The example here is not really that much of an example, but if you haven't seen the Have I Been Pwned website, I linked to it at the end and I definitely recommend to go and have a look and enter your personal email address. For myself, my email address is in 19 data breaches on the site. Everyone's details are on the internet and we just have to deal with that.

Using MFA and unique passwords is the best way to combat data breaches like these.

Software and data integrity failures

So this was another one that was introduced in 2021 and it's about pipelines and assuming that the build that you just tested and built on your like build environment is actually what ends up being deployed.

This also covers using dependencies from third parties without verifying the contents of them. So when we find a great third party library to do something, do we actually go and have a look at the source code and make sure that it's not doing something stupid?

And then also this covers allowing untrusted code into like your ecosystem. So that's whether it's a dependency that you added or a new component that you're putting into your system. How much do you trust that piece of code?

I'm not going to go into too much detail here about the SolarWinds attack because it's pretty old now, but the SolarWinds hack was a hack by Russian government hackers really that attacked a whole bunch of US companies and government agencies by updating the firmware on a network device. And the network device wasn't properly checking the signature of the firmware before updating. And then they were just sniffing all the traffic. It's definitely one to go and read about - there are books written about this hack. It's a really great one to dive deep into.

Next up is security logging and monitoring failures.

So this one covers not having enough information to investigate an issue. So when a security incident does occur, do you have enough information to figure out what the attacker actually had access to, how they got in, what customer information was exposed and those sorts of things?

And then it also covers logging too much information. So if the attacker does get in and all they've got access to is your logs, but they're able to scrape your logs for customer information and passwords, that would be bad.

An example of this, probably more the former, but could also end up being the latest Latitude Pay hack earlier this year, where initially they came out and announced that they'd been attacked and they think about 15,000 customer records had been accessed. And then a week later, it was 300,000. And then two weeks after that, it was seven or 8 million people. And that's just an example of they didn't have the information at hand to understand the impact level of the incident. And that sort of really dictates how you handle an incident like that.

Lucky last on the list is server-side request forgery. It's kind of an odd one on the list here because it's very specific. And I think if you look at the OWASP Top 10 page, this one was added through a community survey. It is a really important vulnerability to understand.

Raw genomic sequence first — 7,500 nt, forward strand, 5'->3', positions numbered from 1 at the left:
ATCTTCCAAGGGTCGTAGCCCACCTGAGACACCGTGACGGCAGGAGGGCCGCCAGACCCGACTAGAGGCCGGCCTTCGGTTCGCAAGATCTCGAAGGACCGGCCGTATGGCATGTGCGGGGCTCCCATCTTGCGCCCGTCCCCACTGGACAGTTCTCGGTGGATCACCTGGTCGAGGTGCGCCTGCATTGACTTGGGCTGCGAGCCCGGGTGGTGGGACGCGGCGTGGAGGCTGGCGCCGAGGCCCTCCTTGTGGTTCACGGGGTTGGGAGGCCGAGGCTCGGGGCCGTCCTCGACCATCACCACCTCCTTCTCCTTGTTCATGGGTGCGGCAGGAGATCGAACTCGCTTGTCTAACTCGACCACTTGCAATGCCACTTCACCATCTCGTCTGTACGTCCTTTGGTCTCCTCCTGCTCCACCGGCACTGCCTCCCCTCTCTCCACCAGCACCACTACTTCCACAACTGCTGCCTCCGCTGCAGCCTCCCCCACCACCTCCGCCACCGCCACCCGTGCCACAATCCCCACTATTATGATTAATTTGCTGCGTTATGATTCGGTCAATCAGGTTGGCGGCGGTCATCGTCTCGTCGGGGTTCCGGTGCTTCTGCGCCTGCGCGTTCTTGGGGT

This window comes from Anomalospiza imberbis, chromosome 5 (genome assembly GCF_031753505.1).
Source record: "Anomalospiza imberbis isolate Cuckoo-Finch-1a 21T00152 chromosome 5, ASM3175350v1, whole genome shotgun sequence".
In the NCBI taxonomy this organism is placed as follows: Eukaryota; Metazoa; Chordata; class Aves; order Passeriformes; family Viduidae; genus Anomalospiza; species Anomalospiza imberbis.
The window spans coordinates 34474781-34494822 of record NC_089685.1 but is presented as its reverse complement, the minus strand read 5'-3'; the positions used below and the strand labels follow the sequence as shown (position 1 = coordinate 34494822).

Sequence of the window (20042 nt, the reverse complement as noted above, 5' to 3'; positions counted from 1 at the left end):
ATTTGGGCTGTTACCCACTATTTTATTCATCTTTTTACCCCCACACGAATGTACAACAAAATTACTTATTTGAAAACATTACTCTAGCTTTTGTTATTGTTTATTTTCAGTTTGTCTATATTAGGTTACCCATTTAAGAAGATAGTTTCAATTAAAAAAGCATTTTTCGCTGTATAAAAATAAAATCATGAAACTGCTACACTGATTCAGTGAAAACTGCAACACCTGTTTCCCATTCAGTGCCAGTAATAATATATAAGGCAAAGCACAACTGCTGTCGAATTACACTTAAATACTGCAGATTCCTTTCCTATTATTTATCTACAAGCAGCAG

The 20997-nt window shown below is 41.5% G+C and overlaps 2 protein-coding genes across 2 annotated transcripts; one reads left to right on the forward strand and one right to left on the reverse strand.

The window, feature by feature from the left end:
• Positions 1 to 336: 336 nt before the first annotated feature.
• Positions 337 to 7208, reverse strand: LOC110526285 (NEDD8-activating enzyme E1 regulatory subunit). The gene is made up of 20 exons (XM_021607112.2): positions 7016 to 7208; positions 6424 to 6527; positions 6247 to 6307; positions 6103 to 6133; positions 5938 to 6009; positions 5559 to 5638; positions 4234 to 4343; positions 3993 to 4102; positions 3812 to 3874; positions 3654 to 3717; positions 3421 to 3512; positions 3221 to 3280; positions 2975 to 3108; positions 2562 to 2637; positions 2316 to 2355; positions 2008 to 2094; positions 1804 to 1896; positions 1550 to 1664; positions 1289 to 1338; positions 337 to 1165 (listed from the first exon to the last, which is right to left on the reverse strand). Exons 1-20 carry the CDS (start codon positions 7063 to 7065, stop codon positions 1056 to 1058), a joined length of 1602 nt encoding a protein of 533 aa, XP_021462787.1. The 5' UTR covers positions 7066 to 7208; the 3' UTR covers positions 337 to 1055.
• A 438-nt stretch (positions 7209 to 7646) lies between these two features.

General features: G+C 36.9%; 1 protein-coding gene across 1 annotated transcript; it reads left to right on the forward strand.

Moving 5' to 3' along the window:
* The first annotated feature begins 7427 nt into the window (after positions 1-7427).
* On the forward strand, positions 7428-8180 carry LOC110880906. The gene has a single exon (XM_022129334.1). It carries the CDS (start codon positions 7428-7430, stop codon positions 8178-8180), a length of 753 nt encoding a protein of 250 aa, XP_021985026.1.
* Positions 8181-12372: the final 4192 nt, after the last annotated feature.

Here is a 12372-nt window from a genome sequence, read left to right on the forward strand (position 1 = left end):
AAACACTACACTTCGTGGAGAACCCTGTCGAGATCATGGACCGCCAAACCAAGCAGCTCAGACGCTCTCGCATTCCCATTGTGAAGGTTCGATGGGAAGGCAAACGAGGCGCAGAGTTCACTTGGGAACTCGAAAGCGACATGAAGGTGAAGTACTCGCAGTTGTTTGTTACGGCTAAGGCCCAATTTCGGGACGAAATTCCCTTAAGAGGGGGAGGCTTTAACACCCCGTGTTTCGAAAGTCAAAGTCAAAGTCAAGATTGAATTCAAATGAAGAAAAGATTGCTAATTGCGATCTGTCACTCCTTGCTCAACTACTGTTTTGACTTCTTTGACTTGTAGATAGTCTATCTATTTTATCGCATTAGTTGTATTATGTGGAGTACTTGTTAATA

SSRF is effectively allowing your server to make requests to a resource provided by a user. And you see that manifest itself in things like making requests to reveal metadata about the service.

A common attack is to make requests to the AWS metadata IP address from screenshot services. That would dump out a screenshot of the JSON file that includes the AWS tokens for that service and things like that.

You can use this to trick servers into mining cryptocurrencies and stuff like that. So if you've got a form that accepts a URL and you enter a URL that's got a cryptocurrency miner, maybe that will just sit there and do that forever.

The couple of examples here. So this URL, if anyone in the chat can tell me what that's actually gonna access, I'd love to know.

And this URL, if anyone knows what that one accesses, both perfectly valid URLs and both things that you'll see in a pen test, I think.

And the example here is this one from a hacker named Orange. I've linked to it at the end, but they basically took a pretty simple SSRF in GitHub Enterprise's handling of webhooks and turned that into a remote code exploit in Memcached within the GitHub Enterprise deployment. And got tens of thousands of dollars from the GitHub bug bounty for what was effectively just a really simple SSRF, what began as a really simple SSRF attack.

Well, I'm 54 seconds over, but here's my super quick wrap up.

The OWASP Top 10 is amazing. You should go and read it. It's highly, highly accessible. It's super straightforward to read through, but it's really only the first 10 of heaps of issues that we have to care about as web developers. So hopefully we can keep talking about this stuff more in the future.

The advice that I want to leave everyone with is really just to think about security as early as possible during the planning and design phase of the work that we're doing and make sure that it's something that we're considering. And that's it.

Resources if you want to learn more

Exposure links